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Black Power Essay

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How far is it accurate to say that Black Power movements of 1960s achieved nothing for Black people?

In the 1960s many groups such as the Nation of Islam (NOI) and Black Panthers (BP) rose up to support “black power”, largely due to being dissatisfied by Martin Luther King’s adamant belief in peaceful protest. With Jim Crow gone and Vietnam looming many former civil rights protesters no longer had any interest or time to continue with Black Rights. As a result things began to slow down. The Black Power movement did less than perhaps it could have done, unrealistic aims meant in it was difficult to achieve some things. However it did somewhat has success and did a lot to increasing the self-esteem of Black people.
One well known Black Power group is The Black Panthers. Black panthers were reasonably successful in helping coloured people living in Ghettos. They organized breakfast and Medical care for Black people living in poor areas. By doing this they were not only helping them to sustain themselves but also attempting to raise their self- esteem. The BP also encouraged black people to “stand up” to white people and defend themselves. The BP’s were dedicated to arming one’s self and defending themselves from racial hatred, although in concept it aims to aid black people in the fight against racism it didn’t have the overall desired effect as the next paragraph will discuss. As a result Bp did have minor successes but they did not come without problems.
BP’s violent retaliation to white harassment was seen as proving the stereotype of black males. For a long time Black males had been described as violent, anger-driven individuals. Members of BP would be seen in military uniform complete with black berets and guns. This created a powerful image and among many white people, went only to confirm the stereotype that Martin Luther King had worked so hard to erase. For this reason BP is criticized as not helping, but hindering Black rights progression by unravelling the delicate protests of MLK through what could be seen as chaotic by Americans. Addionally because of the violence the group displayed they began to lose liberal sympathy. During protests such as Birmingham, people started to recognize the horrible violence bestowed on black people and as a consequence began to support movements. However BP turned the tables by retaliating and so support began to lessen from whites. And finally the violence they showed would of course by treated as a threat by federal government which led to their eventual downfall. This highlights how the BP seemed to do more damage to the the face of the movement than it did help it and so BP was not overly successful. Another important black power organisation was the Nation of Islam, led by Elijah Muhammad. The NOI was very much against integration and felt black people should be entirely independent from white people. They also believed that black people should defend themselves from white provocation. Unfortunately the NOI did little to help civil rights, although Malcolm X who was noted as important speaker for the group up until 1964 was seen on television occasionally which helped spread the word of Black power which, as previously mentioned, increased black morale and self-esteem. Malcolm X also acted as a role model for young black people to follow. The movement as a whole could arguably be seen as hope beacon as it attempted, perhaps not in the best way, to rekindle the civil right movement. Despite not really actively achieving a great deal, the NOI did help to spread the word of BLACK Power and bring black people back together, and thus is a limited success.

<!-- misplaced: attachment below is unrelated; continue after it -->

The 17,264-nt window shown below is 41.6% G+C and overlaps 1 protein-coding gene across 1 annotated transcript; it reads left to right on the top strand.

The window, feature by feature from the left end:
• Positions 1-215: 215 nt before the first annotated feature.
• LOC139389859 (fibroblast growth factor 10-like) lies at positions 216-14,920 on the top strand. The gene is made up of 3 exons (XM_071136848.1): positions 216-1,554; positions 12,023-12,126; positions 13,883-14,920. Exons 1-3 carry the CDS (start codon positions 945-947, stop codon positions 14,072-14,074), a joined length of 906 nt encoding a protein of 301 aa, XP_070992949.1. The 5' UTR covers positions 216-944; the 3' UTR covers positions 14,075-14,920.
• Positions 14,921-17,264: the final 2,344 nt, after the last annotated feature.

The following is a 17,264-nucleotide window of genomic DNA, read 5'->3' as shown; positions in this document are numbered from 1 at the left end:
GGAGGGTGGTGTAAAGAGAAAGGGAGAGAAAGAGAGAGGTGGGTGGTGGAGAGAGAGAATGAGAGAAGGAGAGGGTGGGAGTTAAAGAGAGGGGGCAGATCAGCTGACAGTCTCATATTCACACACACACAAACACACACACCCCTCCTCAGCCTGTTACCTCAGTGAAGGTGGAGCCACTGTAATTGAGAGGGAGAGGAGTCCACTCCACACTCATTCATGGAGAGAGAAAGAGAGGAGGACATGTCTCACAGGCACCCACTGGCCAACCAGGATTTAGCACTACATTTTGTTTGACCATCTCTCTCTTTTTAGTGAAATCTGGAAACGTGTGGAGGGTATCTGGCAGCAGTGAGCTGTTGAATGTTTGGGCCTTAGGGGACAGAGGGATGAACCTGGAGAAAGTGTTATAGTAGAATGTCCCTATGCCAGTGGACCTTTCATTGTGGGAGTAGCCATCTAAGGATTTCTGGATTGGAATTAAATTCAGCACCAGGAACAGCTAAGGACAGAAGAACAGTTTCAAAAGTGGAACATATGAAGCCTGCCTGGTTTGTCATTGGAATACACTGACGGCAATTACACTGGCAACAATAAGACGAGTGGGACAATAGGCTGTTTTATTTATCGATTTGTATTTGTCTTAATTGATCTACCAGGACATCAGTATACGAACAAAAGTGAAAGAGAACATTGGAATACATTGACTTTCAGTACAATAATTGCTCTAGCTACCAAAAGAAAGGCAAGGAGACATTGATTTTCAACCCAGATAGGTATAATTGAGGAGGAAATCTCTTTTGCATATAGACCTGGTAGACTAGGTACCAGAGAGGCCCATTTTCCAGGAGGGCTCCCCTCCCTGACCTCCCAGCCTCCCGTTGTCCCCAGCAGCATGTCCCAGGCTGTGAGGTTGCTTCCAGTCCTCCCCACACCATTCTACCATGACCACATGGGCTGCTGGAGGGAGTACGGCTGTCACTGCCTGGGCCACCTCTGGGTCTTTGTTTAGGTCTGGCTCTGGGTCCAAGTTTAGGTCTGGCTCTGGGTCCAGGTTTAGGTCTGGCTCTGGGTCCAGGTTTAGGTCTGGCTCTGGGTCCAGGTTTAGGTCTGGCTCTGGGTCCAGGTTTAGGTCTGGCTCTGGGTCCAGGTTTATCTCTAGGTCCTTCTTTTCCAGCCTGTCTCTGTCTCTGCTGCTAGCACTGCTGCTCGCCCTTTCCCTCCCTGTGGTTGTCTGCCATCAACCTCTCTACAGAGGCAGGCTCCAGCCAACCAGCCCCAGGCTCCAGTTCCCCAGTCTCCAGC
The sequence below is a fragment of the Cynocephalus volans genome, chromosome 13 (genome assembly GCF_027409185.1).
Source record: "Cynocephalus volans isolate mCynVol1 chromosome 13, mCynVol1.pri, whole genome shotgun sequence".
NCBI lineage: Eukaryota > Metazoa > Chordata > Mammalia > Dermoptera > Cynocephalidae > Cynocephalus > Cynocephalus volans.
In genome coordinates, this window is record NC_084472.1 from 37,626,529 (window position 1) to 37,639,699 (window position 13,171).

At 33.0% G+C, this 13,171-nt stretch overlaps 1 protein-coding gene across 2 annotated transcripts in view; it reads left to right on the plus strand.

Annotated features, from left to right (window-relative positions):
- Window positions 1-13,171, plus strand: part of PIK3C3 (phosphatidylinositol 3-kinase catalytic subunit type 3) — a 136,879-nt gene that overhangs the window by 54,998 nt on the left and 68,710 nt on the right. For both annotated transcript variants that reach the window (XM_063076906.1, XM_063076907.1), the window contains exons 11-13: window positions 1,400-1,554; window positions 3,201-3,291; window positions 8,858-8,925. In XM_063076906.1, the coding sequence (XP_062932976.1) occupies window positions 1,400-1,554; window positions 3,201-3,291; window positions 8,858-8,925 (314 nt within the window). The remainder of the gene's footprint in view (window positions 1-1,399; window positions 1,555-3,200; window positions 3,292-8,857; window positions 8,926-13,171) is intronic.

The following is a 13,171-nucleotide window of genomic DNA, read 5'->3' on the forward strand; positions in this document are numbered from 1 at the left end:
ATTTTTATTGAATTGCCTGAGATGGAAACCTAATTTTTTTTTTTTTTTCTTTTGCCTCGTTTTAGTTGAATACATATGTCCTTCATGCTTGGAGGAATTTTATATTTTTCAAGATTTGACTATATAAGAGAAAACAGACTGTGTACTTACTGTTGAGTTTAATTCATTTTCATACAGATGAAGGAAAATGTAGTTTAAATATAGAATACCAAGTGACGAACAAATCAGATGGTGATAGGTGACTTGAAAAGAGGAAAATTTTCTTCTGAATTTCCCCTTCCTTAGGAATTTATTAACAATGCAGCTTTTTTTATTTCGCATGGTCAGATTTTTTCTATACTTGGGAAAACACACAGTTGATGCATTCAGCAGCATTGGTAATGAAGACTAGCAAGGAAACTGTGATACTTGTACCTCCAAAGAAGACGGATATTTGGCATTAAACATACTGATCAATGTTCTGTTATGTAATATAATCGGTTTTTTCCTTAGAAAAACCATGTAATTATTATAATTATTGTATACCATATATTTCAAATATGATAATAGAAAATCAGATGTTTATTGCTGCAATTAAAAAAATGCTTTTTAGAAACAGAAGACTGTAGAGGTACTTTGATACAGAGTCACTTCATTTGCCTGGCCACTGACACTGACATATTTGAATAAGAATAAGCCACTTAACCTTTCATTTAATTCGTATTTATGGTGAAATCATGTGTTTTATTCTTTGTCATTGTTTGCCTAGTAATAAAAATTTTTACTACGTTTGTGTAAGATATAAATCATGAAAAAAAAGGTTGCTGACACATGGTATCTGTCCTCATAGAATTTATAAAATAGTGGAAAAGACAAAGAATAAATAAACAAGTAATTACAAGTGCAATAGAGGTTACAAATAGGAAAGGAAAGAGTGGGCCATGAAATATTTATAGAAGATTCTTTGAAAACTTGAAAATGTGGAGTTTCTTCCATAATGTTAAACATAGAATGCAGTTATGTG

This being said NOI was not without its faults. The very attitude of separation the NOI held dived it form King who strove for integration through the abolishment of Jim Crow. This division meant the civil rights movement was far less effective as different groups didn’t work together and instead worked for different aims and often ended up contradicting each other. As well as this the fact Black power itself was a largely radical movement it meant there was never mass support, especially from white people. Black power was more supported by the poorer people living in ghettos in which it was trying to help. Because of lack of support it made it hard for Black Power groups to fund themselves which may have led to an early collapse, cutting the movement down before perhaps anything substantial could be achieved. Because of such factors and also poor organization the ideals of black power could never really be met.

In conclusion, although Black power aimed to push black rights further forward and it did in same cases bring black people together and raise the self-belief and have minor successes; it didn’t ultimately have a plan and radicals such as Stokeley Carmichael meant federal involvement would be imminent. Because of unrealistic aims and no defined goal to achieve, such as the erasing of Jim Crow Law, black power was not really successful.…...

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